Bikers show up for bike rally’s return
By DINA ARÉVALO
Port Isabel-South Padre Press
The overwhelming sentiment among the hundreds of motorcycle enthusiasts who flocked to South Padre Island last weekend was one of renewed welcome for the bike rally which had drawn them here.
The SPI BikeFest, also known as “Roar by the Shore” returned in force after a nearly four year hiatus. The event, billed as one of the largest in South Texas, left the Island for Corpus Christi in 2013. Last week’s event marked not only a return to the Rio Grande Valley, but a change in season, too for the fest was previously held in the fall.
The changes didn’t dissuade the bikers, though. By Thursday afternoon, bone-shaking rumbles could be heard emanating from the loud exhaust pipes of Harley Davidson cruisers rolling down the main drag in Port Isabel before they crossed the Queen Isabella Memorial Causeway towards the Island.
“I’m glad it’s back,” Donna resident Eric Campbell said just outside the South Padre Island Convention Centre Friday afternoon. “It’s been a while since they’ve had it here,” he said.
Campbell looked on as a vendor sampled some automotive wax on his bike, buffing the gas tank of his 1999 Harley Superglide to a mirror-like shine. A bike mechanic himself, he said he was excited to see how other riders have customized their bikes.
Elsewhere, his family was also taking a look around. “We’re here; all my brothers are here,” Campbell said. “We love bikes.”
Inside the Convention Centre, a couple clad in riding denim looked on as a vendor with nimble fingers worked to sew patches onto vests and jackets on an industrial sewing machine. “I have a veteran vest. I’ve been to Afghanistan, Iraq,” said Mission resident and U.S. Army veteran Ronnie Escobar. “I’m just getting a couple of veteran patches put on,” he said.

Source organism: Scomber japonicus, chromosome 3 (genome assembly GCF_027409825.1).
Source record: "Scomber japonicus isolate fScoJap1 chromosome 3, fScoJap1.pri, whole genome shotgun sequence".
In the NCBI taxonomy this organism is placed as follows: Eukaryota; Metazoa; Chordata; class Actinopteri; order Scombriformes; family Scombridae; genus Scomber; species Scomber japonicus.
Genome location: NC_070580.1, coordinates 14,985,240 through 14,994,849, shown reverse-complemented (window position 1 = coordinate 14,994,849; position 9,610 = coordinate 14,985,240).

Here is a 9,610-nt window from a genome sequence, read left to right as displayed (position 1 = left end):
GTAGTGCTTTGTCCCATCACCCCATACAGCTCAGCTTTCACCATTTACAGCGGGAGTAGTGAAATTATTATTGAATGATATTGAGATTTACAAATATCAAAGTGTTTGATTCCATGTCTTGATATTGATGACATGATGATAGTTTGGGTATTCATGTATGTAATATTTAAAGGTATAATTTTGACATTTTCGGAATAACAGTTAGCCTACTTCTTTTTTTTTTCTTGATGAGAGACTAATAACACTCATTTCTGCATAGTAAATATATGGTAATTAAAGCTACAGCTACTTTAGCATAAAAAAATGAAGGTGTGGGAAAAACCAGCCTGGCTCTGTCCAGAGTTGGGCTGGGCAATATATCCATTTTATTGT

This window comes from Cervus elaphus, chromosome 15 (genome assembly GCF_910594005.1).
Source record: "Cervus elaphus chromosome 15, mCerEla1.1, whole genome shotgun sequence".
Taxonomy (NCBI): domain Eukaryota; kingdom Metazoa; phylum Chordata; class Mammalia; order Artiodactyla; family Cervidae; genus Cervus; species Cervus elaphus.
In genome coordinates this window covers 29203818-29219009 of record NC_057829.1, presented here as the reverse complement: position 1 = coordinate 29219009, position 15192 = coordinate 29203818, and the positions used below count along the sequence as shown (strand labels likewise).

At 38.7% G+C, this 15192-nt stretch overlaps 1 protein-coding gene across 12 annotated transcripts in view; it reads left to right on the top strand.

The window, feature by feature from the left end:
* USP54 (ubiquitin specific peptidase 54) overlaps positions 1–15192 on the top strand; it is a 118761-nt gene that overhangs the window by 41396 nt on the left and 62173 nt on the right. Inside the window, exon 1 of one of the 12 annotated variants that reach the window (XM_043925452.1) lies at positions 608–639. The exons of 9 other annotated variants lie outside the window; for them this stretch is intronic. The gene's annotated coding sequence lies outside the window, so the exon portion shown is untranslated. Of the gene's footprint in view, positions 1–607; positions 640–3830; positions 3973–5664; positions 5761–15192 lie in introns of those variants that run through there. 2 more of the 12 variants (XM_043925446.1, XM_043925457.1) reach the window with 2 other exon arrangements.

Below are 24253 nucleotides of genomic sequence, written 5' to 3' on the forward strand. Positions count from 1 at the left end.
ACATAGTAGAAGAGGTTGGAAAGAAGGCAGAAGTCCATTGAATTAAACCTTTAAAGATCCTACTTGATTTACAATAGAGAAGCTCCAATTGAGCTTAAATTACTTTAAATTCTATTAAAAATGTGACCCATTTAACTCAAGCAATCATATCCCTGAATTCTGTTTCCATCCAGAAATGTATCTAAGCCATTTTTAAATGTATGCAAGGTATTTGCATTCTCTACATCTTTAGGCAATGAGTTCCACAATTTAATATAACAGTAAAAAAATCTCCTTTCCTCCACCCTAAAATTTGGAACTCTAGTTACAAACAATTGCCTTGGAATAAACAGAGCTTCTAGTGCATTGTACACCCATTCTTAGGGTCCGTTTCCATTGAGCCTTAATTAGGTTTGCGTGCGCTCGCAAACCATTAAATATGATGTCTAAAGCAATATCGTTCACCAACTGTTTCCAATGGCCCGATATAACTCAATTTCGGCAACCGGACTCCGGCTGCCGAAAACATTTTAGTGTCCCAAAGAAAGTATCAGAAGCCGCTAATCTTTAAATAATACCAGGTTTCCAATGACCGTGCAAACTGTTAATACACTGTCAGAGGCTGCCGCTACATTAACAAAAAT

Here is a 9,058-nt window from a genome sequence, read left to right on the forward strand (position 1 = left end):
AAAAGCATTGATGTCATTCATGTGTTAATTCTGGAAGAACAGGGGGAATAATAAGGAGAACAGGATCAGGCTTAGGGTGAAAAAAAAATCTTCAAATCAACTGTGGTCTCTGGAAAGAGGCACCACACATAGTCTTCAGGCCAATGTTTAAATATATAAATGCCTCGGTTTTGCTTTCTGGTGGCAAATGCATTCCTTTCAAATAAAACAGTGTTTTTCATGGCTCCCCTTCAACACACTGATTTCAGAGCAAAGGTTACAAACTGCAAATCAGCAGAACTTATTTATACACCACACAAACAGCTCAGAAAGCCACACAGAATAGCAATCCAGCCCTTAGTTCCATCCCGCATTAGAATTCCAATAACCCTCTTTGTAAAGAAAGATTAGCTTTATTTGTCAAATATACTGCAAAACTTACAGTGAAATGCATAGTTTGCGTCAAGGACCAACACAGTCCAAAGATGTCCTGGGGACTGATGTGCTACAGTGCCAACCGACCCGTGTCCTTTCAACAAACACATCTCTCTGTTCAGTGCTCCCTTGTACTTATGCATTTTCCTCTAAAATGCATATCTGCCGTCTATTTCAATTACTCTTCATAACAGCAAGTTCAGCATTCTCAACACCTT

Escobar and his wife, Christina, have been attending BikeFest since 2007, they said. Like Campbell, they were glad the event had returned to the Island.
“I went to Corpus (Christi) one time and I didn’t like it,” Escobar said. “I’d rather it be here on the Island. It’s closer to home and everything is pretty much together,” he said. Further up the coast, the Fest’s events had been spread out, he said.
Escobar’s wife joked that her favorite part of BikeFest was riding as a passenger with her husband. “I like to be the accessory on the bike,” she said with a laugh.
The soft spoken Escobar shook his head ever so slightly, saying he encourages Christina to become a rider herself.
Friday’s BikeFest crowds were slow to gather, but by Saturday, the Convention Centre parking lot glittered and gleamed as the bright afternoon sunlight glinted off hundreds of chrome wheels and pipes. Not far from the entrance, however, something unusual stood out amid the sea of mostly black and silver Harley cruisers. A bright spot of fire engine red and pale grey highlighted the classically-styled, yet aggressive riding lines of a café racer — a rare sight at BikeFest.
It was a customized 1986 BMW R65 owned by Larry Duvernell, a Winter Texan who originally hails from St. Louis.
Duvernell, a spry 71-year-old Vietnam veteran, spoke of having attended BikeFest in the past, and of bringing something different each time. “Here’s the bottom line: everybody wants to show off their motorcycle and you’ve got to have something different if you’re going to show it off,” he said.
“So, I come out here with an oddball, which is a German (BMW) R65. It does draw a lot of interest and it’s a fun bike,” he said.
As Duvernell packed away his riding gear in a small bag which straddled the gas tank, several onlookers paused on their way towards the Convention Centre to admire his “oddball” bike.
“It’s a fun day here at the Island,” he said.
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